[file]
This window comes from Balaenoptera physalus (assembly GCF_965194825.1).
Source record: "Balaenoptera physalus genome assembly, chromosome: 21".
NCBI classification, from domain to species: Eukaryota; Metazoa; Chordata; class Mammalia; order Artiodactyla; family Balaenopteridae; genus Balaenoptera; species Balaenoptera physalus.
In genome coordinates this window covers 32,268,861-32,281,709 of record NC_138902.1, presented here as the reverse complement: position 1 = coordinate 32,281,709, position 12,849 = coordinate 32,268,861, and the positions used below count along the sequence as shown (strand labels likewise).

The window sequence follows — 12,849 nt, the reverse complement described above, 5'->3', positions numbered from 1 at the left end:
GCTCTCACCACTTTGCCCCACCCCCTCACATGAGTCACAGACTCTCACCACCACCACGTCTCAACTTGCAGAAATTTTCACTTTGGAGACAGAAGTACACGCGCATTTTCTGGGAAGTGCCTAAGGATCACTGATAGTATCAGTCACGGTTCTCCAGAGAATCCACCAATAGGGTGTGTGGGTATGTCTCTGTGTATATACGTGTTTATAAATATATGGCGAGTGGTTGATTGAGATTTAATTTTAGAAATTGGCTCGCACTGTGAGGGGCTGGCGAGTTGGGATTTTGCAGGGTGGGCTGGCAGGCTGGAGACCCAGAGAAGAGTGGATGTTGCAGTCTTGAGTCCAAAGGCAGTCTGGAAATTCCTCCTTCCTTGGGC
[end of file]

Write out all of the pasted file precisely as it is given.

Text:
This window comes from Balaenoptera physalus (assembly GCF_965194825.1).
Source record: "Balaenoptera physalus genome assembly, chromosome: 21".
NCBI classification, from domain to species: Eukaryota; Metazoa; Chordata; class Mammalia; order Artiodactyla; family Balaenopteridae; genus Balaenoptera; species Balaenoptera physalus.
In genome coordinates this window covers 32,268,861-32,281,709 of record NC_138902.1, presented here as the reverse complement: position 1 = coordinate 32,281,709, position 12,849 = coordinate 32,268,861, and the positions used below count along the sequence as shown (strand labels likewise).

The window sequence follows — 12,849 nt, the reverse complement described above, 5'->3', positions numbered from 1 at the left end:
GCTCTCACCACTTTGCCCCACCCCCTCACATGAGTCACAGACTCTCACCACCACCACGTCTCAACTTGCAGAAATTTTCACTTTGGAGACAGAAGTACACGCGCATTTTCTGGGAAGTGCCTAAGGATCACTGATAGTATCAGTCACGGTTCTCCAGAGAATCCACCAATAGGGTGTGTGGGTATGTCTCTGTGTATATACGTGTTTATAAATATATGGCGAGTGGTTGATTGAGATTTAATTTTAGAAATTGGCTCGCACTGTGAGGGGCTGGCGAGTTGGGATTTTGCAGGGTGGGCTGGCAGGCTGGAGACCCAGAGAAGAGTGGATGTTGCAGTCTTGAGTCCAAAGGCAGTCTGGAAATTCCTCCTTCCTTGGGC